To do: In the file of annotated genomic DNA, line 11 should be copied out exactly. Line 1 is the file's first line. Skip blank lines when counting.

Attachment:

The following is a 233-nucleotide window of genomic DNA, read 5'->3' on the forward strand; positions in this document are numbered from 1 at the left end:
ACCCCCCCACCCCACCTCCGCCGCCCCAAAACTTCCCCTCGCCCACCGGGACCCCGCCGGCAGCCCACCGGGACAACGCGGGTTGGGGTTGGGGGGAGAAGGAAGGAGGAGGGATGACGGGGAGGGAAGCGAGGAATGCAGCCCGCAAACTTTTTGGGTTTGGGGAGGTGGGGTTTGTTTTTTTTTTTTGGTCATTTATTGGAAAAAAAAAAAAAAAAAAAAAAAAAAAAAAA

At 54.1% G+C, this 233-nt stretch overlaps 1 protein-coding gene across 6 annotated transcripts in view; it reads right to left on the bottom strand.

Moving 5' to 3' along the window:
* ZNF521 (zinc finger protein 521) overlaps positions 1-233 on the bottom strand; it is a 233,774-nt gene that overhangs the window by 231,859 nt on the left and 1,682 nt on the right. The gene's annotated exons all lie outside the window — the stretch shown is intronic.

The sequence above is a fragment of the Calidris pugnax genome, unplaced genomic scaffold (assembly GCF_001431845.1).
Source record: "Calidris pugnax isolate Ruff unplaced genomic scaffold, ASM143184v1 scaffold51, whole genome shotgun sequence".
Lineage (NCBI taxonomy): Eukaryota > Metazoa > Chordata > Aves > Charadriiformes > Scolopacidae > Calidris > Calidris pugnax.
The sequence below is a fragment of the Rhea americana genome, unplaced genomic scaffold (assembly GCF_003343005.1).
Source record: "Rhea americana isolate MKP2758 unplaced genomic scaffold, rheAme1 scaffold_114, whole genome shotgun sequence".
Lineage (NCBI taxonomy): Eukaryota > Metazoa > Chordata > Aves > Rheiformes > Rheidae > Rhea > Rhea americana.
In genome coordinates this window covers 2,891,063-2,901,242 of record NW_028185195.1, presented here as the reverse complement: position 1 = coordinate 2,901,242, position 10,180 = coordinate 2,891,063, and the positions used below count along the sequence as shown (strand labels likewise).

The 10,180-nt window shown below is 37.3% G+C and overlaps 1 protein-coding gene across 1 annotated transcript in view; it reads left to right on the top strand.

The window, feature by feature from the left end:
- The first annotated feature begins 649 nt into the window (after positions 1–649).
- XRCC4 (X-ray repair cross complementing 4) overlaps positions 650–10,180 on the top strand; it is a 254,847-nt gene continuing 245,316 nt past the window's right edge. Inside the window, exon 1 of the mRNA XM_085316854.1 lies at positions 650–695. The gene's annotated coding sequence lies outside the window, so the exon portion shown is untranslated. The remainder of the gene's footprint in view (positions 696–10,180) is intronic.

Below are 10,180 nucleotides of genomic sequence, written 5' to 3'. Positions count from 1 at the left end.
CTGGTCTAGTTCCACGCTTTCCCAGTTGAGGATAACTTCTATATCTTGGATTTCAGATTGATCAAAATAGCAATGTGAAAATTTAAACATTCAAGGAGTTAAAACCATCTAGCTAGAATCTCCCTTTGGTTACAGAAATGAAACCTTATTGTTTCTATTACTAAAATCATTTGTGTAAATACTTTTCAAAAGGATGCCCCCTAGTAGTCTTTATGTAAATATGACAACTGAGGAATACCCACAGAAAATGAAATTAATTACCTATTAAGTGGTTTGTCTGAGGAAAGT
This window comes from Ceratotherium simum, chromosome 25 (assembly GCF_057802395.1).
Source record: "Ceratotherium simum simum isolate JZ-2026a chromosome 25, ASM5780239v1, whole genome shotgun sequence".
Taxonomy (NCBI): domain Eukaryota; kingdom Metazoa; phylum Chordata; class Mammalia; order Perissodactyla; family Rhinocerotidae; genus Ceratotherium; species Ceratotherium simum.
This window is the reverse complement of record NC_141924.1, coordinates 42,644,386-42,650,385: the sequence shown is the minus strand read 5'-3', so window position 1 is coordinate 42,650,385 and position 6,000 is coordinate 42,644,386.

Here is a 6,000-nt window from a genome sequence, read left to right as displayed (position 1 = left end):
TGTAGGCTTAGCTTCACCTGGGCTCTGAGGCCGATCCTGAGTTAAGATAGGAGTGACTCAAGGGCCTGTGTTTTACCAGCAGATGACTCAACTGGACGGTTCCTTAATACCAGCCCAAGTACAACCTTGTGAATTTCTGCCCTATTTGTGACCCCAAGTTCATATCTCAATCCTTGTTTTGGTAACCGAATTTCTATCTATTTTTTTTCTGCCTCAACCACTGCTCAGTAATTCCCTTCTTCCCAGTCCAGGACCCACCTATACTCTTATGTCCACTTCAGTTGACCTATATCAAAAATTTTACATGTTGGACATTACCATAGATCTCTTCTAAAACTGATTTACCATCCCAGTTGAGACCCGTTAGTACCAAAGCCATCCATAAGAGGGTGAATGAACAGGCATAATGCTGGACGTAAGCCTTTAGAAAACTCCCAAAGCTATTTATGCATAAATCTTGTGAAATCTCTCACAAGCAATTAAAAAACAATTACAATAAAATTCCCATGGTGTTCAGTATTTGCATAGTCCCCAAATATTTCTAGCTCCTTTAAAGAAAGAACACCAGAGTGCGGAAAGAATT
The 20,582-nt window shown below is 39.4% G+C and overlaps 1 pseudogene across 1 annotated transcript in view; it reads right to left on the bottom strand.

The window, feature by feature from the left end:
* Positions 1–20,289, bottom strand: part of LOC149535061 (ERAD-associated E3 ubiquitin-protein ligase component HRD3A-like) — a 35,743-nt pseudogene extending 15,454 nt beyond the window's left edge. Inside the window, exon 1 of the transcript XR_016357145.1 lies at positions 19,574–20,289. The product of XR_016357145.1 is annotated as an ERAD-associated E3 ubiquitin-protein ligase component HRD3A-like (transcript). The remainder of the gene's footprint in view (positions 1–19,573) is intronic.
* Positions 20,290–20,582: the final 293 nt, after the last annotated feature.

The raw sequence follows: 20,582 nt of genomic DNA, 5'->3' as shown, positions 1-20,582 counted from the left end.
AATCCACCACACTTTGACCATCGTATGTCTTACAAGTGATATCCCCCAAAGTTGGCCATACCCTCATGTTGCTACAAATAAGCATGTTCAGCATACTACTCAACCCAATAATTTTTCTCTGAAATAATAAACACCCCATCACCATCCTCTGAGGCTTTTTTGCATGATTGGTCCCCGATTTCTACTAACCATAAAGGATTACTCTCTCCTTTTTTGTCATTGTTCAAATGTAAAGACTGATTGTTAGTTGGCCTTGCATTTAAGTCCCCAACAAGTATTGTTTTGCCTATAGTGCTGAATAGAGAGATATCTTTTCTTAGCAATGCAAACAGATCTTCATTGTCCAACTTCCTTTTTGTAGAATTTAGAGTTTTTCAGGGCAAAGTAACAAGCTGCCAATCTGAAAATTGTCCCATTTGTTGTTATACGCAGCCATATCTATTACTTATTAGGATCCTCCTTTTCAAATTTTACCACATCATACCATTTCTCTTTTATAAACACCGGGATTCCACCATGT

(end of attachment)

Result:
Lineage (NCBI taxonomy): Eukaryota > Metazoa > Chordata > Aves > Rheiformes > Rheidae > Rhea > Rhea americana.